MEPs vote to ban throwaway plastic, deposits loom for plastic bottles
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MEPs vote to ban throwaway plastic, deposits loom for plastic bottles

Plastic waste awaiting collection in Amstelveen. Photo: DutchNews Plastic waste awaiting collection in Amstelveen. Photo: DutchNews

SINT MAARTEN/THE NETHERLANDS – Dutch MEPs and campaign groups have welcomed Wednesday’s vote in the European parliament to ban plastic straws and throwaway cutlery and plates from 2021.

The new measures to tackle plastic in the ocean cover the 10 single-use plastic products most widely found on European shores as well as lost fishing gear. Together these two groups account for 70% of marine litter, according to EU figures.

Just 9% of plastic waste is currently recycled and in the Netherlands alone, 900 million plastic bottles are thrown away, the AD said. ‘The time has come to put a stop to the plastic soup and rubbish in our seas and on our streets,’ Christian Democrat MEP Annie Schreier-Pierik, who was involved in drawing up the draft legislation, said.

‘Plastic is used for a couple of seconds, but it takes several centuries for it to be broken down.’ ‘Good news for the climate,’ said MEP Sophie in ‘t Veld, who leads the Liberal democratic party D66 in Europe.

In total, 571 MEPS voted for the proposal, with 53 against and 34 abstaining. The measure still has to be approved by EU environment ministers. The plan also envisages measures to reduce plastic food packaging and the use of disposable cups.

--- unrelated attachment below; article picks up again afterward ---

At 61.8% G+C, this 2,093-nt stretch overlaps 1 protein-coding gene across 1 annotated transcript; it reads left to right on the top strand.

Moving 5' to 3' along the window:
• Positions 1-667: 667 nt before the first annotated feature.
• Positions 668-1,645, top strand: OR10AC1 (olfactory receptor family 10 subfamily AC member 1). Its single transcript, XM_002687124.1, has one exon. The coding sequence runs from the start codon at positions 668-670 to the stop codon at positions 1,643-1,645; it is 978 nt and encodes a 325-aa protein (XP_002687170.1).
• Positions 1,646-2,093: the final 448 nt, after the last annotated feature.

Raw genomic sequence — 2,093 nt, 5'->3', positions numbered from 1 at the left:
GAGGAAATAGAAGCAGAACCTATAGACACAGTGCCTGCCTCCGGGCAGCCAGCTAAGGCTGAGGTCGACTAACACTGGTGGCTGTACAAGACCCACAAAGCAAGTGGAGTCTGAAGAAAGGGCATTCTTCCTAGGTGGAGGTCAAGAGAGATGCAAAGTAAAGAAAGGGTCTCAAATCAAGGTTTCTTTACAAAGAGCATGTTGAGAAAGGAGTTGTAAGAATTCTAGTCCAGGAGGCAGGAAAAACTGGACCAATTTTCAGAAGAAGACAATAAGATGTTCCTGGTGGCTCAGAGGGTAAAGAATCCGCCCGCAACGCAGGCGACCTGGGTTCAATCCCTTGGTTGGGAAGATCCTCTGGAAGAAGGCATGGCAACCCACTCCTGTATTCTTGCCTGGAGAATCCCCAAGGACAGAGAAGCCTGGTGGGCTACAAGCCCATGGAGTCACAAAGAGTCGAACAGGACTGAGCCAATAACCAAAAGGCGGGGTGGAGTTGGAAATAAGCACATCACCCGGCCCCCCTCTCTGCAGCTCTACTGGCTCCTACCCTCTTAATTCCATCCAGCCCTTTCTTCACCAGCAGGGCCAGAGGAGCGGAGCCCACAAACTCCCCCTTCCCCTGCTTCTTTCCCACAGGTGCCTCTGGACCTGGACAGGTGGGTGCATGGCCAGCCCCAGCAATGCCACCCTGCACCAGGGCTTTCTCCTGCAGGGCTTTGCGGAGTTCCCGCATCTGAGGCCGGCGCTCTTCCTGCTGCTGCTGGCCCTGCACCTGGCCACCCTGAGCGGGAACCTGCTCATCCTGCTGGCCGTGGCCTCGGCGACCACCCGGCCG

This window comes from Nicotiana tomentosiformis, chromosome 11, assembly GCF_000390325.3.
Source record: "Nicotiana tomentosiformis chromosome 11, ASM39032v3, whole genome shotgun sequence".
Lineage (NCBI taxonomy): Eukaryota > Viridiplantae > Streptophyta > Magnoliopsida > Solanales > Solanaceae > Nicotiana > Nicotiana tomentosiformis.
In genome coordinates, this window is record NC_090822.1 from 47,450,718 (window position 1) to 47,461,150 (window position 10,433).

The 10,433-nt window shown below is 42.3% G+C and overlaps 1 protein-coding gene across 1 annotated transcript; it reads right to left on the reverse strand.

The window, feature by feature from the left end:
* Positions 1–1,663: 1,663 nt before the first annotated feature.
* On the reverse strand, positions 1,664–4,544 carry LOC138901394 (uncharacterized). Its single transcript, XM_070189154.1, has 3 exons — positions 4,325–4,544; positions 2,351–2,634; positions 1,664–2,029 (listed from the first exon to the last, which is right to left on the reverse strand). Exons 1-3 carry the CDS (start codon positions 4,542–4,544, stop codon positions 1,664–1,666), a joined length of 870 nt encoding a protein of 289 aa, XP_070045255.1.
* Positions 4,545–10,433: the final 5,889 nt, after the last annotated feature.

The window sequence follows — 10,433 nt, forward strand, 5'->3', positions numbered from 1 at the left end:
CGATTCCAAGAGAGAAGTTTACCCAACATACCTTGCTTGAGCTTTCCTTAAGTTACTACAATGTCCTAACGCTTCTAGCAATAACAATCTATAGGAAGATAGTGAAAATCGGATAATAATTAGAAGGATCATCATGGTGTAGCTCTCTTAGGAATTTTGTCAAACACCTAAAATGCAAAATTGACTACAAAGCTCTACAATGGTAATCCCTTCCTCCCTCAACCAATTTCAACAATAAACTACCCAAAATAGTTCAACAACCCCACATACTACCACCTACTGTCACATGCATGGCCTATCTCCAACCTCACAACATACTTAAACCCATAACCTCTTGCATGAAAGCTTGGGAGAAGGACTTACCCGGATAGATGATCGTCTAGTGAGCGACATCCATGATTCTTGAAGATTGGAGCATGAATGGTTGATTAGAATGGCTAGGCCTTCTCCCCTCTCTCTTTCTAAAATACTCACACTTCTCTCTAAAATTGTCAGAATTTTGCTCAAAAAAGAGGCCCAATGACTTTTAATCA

Sweet and cigarette filter makers will have to pay collectively towards cleaning up their waste and plastic processing. MEPs also say that nine in 10 plastic bottles should be collected separately by 2025, and a deposit system could be useful to achieve this.

In the Netherlands, 328 out of 380 municipalities have joined a campaign by the Statiegeld Alliantie to extend the deposit system that currently applies to small glass bottles to plastic.

The cabinet, however, has said it has no plans to change the deposit system before 2021 and wants to see if the drinks industry can come up with alternative solutions first.

Plastic bags

In 2016, the EU said that member states had to take measures to reduce the use of plastic bags. The Netherlands introduced a ban on shops and market stall holders giving their customers free plastic bags unless it was essential for food hygiene.

Environmental groups have also welcomed the EU parliament’s decision to ban throwaway plastic items. ‘Great news,’ said the Urgenda clean air campaign group. (DutchNews)

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